Today is the birthday of Margaret Atwood, one of my favorite writers, one of the writers who most inspires me. Every year I hope she's chosen for the Nobel Prize for Literature--she writes in so many different genres, and manages each one so perfectly. I've never finished a novel of hers and felt disappointed; how many authors can make that claim on you?
The first book of hers that I read was The Handmaid's Tale, a book which terrified me with its absolutely believable account of the takeover of the U.S. by a fundamentalist Christian faction. It's a book that holds up remarkably well; I just reread it a few years ago and still found it terrifying.
I must have become an Atwood evangelist, pressing that book into the hands of friends far and wide. I don't remember doing that, but I've had friends who tell me that I told them with great fervor that they must read the book (and I do have a tendency to do that). That book convinced several of us of the importance of women's reproductive rights. Women can have access to a wide range of jobs, but if we can't control our fertility, those opportunities won't mean much.
In later years, I'm also struck by the environmental degradation in that novel and more famously, in her later novels (Oryx and Crake and Year of the Flood). When she was in Miami as part of the book tour for Oryx and Crake, she said that before she wrote the book, she did an amazing amount of research, and much (all?) of what she describes could happen: we already have the technology and the know how to do them.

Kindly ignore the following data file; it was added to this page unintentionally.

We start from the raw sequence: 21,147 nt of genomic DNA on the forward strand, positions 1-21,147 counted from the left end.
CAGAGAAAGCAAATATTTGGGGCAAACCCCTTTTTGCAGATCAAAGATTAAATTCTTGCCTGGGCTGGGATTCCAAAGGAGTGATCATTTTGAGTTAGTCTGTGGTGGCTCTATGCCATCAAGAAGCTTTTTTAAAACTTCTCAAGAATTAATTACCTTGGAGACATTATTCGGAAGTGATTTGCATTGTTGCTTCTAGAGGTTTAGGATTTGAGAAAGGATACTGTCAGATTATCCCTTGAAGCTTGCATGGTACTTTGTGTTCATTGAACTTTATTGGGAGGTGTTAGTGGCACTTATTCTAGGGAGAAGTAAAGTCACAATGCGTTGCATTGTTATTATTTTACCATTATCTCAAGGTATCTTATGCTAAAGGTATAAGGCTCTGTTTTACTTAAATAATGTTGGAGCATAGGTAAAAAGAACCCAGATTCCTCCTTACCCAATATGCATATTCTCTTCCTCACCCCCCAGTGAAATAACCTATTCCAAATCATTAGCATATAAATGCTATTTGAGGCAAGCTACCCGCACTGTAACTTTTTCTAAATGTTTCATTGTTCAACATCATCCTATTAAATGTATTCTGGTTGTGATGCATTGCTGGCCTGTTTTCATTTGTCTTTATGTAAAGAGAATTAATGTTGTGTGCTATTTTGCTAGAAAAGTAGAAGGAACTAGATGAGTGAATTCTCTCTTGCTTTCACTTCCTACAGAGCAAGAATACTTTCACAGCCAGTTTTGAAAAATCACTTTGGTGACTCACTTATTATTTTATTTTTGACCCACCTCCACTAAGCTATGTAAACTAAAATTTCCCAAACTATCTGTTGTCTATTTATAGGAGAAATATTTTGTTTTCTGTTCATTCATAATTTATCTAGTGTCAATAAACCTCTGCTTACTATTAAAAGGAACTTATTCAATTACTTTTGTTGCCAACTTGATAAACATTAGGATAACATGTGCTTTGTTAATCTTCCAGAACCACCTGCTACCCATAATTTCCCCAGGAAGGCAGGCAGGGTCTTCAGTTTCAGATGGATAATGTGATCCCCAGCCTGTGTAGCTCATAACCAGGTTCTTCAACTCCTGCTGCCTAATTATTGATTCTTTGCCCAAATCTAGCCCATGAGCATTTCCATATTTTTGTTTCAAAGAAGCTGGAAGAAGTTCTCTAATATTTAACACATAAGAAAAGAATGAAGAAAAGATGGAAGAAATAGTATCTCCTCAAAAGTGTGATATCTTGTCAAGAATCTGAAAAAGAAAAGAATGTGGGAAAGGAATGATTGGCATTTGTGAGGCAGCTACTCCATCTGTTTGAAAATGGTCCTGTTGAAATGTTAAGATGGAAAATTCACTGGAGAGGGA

Similarly, she said that when she wrote The Handmaid's Tale that everything that happened in that book was actually occurring to women somewhere on the planet in the mid-80's.
She's written historical fiction and contemporary fiction, in addition to her jaunts into science fiction, and she does them all spectacularly. Her poetry thrills me. Her nonfiction is better written than almost any other non-fiction being written today.
It's writers like Margaret Atwood that inspired me originally to be a writer. What they did, I wanted to do too. Margaret Atwood still inspires me, although with that twinge of sadness that comes from having to admit that I'd need several lifetimes of practice and honing to become as good as she is. But what a wonderful goal to have.
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